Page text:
Graduating to a Pay Gap: The Earnings of Women and Men One Year After College Graduation

by Catherine Hill; Christianne Corbett

Oct 25, 2012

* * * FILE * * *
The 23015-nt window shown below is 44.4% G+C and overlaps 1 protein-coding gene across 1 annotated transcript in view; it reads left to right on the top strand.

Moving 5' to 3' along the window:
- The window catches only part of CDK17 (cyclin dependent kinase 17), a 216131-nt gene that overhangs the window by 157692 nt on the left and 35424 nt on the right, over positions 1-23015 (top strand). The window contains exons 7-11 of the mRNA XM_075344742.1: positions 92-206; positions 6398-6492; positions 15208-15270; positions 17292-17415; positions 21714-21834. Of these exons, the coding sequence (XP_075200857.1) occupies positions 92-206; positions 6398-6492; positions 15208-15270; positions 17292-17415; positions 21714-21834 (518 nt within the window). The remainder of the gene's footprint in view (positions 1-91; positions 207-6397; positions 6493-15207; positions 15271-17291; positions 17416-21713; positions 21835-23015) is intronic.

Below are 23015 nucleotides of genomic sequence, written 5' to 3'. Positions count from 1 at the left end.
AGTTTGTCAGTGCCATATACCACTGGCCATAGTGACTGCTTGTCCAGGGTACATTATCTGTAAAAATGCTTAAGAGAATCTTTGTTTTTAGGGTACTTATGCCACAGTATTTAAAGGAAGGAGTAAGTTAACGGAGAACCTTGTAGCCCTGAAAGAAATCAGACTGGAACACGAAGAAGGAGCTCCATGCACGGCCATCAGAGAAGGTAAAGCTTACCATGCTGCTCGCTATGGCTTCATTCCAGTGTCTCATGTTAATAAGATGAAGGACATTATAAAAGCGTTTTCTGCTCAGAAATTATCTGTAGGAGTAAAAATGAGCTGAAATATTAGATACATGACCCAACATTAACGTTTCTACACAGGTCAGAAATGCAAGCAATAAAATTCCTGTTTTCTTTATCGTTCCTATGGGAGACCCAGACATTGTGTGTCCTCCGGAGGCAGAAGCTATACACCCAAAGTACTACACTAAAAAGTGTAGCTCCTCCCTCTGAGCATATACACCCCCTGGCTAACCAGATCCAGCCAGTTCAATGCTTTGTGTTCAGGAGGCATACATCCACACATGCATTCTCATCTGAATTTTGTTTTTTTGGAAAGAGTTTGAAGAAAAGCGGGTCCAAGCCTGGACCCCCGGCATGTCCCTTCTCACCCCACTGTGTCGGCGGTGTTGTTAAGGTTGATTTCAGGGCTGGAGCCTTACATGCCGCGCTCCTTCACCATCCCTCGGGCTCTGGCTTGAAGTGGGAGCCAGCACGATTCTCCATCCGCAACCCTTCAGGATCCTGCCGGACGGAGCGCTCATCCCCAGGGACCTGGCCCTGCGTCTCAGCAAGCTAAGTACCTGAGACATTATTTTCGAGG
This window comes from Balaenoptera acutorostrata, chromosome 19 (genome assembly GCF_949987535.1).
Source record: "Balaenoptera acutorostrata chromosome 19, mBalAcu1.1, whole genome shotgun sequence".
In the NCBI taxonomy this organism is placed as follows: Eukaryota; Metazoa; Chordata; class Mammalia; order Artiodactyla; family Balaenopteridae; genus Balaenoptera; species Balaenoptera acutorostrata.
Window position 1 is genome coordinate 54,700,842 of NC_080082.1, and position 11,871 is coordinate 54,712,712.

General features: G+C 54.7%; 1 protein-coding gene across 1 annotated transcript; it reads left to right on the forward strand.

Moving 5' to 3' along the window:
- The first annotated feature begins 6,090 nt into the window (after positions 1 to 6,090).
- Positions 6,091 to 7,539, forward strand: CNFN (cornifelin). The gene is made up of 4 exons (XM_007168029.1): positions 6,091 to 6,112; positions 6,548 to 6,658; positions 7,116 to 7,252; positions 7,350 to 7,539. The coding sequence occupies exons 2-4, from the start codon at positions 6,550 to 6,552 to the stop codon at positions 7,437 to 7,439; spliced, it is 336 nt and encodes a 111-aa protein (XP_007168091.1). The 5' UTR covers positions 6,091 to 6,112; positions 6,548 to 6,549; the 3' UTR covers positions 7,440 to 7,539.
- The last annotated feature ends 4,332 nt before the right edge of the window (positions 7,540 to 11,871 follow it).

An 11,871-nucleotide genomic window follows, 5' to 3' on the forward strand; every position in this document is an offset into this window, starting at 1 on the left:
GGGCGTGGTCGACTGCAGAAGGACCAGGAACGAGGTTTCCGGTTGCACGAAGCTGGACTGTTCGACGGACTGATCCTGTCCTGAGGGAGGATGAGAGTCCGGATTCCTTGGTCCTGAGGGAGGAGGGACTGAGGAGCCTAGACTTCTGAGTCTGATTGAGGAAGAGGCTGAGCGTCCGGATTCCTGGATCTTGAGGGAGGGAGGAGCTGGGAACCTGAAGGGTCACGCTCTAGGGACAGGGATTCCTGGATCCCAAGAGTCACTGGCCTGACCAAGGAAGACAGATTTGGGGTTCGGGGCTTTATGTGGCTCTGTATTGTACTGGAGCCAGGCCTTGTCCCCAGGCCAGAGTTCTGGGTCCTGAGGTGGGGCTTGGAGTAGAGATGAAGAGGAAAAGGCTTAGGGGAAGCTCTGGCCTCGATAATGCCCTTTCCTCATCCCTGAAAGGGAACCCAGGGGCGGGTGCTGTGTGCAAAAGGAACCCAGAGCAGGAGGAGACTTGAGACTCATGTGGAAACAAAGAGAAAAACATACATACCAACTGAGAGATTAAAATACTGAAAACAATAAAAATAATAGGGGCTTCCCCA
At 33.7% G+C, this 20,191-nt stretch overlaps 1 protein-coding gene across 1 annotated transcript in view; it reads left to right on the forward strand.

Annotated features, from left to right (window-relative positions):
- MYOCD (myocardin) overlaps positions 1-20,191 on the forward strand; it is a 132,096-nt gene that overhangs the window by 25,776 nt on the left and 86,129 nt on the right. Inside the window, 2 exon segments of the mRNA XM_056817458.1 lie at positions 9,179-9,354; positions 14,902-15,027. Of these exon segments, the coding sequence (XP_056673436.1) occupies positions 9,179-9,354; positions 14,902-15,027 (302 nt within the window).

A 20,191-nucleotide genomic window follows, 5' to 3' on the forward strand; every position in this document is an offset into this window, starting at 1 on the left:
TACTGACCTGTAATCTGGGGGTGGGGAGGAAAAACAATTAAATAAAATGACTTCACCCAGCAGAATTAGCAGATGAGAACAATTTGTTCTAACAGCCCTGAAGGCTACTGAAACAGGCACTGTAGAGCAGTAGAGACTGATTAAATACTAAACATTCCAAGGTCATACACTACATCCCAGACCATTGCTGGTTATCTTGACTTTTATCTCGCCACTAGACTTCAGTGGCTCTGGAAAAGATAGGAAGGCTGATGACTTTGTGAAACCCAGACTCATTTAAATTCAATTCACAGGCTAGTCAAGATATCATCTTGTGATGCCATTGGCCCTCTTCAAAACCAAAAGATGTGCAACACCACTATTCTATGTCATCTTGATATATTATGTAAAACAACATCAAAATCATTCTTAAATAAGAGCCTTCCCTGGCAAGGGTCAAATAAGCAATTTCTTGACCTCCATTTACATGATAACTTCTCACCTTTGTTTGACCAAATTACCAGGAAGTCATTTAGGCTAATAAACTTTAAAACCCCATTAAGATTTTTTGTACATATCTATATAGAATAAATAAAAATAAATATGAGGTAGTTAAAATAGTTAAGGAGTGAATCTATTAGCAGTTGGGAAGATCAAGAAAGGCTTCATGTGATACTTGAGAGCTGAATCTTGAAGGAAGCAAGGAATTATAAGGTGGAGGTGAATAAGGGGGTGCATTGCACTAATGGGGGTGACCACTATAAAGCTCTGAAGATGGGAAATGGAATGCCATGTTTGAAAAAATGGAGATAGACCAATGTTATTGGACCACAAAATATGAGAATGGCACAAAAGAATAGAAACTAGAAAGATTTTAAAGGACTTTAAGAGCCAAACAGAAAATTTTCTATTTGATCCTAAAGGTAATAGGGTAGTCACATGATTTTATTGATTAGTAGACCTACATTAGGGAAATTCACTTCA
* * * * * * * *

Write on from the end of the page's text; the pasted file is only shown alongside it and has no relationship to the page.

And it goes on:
Nearly 50 years after the passage of the Equal Pay Act of 1963, women continue to earnless than men do in nearly every occupation.Because pay is a fundamental part of everyday life, enabling individuals to support themselves and their families, the pay gap evokes passionate debate. Although the data confirming the persistence of the pay gap are incontrovertible,the reasons behind the gap remain the subject ofcontroversy. Do women earn less because they make different choices than men do? Does discrimination play a role? What other issues might be involved? This report explores the pay gap between male and female college graduates working full time one year after graduation. You might expect the pay gap between men and women in this group of workers of similar age,education, and family responsibilities to be small or nonexistent. But in 2009 -- the most recent year for which data are available -- women one year out of college who were working full time earned, on average, just 82 percent of what their male peers earned. After we control for hours, occupation, college major, employment sector,and other factors associated with pay, the pay gap shrinks but does not disappear. About one third of the gap cannot be explained by any of the factors commonly understood to affect earnings, indicating that other factors that are more difficult to identify -- and likely more difficult to measure -- contribute to the pay gap.
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